There are some very clear reasons why organists should learn to transpose. Among them - playing with vocalists and performing in a lower or a higher key to accommodate keyboard compass are most easily understood.
After all, if your vocalist is not feeling like singing in a higher key today, instead of choosing another piece, an organist could offer to transpose. Also if the range of the piece is rather broad and you maybe required to play a note which is not there on the keyboard, one option would be to transpose to a lower key.
But here's another rather surprising reason to develop a skill to transpose music at sight: sometimes it's very handy when you play with instruments in an ensemble, too. Let me explain.
Suppose you have a historical organ which is tuned in Chorton pitch (about half-step higher than normal - ca. 466 Hz.) and you have to play with early Baroque instrument ensemble (consort). Since you knew in advance that your organ is tuned to 466 Hz, your instrumentalists brought with them their instruments which were tuned to that pitch level, too.
But when you get together for a rehearsal at the organ, you find out that because of the higher temperatures in the room (or maybe because of passing of the centuries), the organ pitch level rose to about 474 Hz. It's of almost no consequence to you, of course, but the instrumentalists, especially the wind instrument players, would be in a very bad situation.
Since their instruments are tuned to 466 Hz, there is no way they could adjust to 474 Hz pitch that the organ has now - simply their mouthpieces wouldn't go in anymore to make the tuning higher.
They would be very upset, of course. What to do? How could you save the concert?
You could transpose your accompaniment (continuo) pieces one half-step lower which would make the organ sound too low (in comparison with the wind instruments). But now they could take out their mouthpieces a little and adjust to the sound of the organ.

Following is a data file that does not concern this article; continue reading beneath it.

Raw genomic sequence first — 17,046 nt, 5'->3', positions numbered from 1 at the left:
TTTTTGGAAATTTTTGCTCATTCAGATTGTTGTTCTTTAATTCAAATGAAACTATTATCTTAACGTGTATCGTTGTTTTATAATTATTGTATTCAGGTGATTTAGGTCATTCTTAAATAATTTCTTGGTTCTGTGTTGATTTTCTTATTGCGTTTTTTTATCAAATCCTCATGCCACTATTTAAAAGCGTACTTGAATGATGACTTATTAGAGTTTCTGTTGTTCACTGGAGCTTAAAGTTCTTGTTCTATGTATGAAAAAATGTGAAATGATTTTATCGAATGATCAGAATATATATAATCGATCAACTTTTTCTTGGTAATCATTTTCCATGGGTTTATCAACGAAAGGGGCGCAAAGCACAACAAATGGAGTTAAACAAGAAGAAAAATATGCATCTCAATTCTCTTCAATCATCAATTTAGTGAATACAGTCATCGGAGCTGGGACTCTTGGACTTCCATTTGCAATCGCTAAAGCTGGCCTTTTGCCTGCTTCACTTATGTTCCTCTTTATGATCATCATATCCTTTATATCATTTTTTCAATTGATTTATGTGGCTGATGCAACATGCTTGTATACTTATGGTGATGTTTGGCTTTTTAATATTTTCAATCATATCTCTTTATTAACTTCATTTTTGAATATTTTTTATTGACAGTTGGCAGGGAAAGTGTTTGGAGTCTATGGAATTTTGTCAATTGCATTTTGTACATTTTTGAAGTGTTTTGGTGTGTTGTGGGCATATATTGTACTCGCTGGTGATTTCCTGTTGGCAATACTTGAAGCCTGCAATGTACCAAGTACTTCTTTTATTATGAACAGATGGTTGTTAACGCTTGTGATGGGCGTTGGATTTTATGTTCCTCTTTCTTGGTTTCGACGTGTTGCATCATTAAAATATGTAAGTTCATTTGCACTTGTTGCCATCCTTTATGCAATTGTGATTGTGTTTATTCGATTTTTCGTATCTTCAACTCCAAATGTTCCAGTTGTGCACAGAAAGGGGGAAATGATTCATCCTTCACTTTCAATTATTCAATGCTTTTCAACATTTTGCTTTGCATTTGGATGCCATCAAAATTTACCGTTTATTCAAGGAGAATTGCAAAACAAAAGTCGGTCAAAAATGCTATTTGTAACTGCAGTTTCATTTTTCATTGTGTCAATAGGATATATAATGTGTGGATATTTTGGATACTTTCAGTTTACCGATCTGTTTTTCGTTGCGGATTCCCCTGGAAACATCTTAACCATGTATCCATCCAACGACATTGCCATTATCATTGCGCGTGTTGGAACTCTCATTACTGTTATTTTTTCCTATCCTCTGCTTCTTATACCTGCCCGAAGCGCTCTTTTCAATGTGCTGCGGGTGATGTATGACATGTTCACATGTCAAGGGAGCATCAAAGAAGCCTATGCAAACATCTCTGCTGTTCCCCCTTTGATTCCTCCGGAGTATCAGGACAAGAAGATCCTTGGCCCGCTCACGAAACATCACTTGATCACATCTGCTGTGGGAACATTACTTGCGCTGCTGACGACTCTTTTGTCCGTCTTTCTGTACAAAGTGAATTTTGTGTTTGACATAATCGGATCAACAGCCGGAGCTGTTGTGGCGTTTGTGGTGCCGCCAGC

Usually there's more room to lower than to raise the pitch level of the wind instruments so that would be OK for them. I guess it's not the ideal scenario because playing on high pitch is different than playing on the lower pitch for them. Nevertheless, it's much better than nothing.
So there you have it: learn a skill to transpose music at sight not only for yourself but also for the sake of other musicians who might perform together with you.
By the way, this is one very practical reason that organs tuned in Chorton were more suited to accompany vocal and choir music back in the day while organs tuned in Kammerton (ca. 415 Hz - about half-step lower than normal) were meant to be used with chamber music ensembles.
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Drs. Vidas Pinkevicius and Ausra Motuzaite-Pinkeviciene
Organists of Vilnius University , creators of Secrets of Organ Playing.
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Don't have an organ at home?
Download paper manuals and pedals, print them out, cut the white spaces, tape the sheets together and you'll be ready to practice anywhere where is a desk and floor. Make sure you have a higher chair.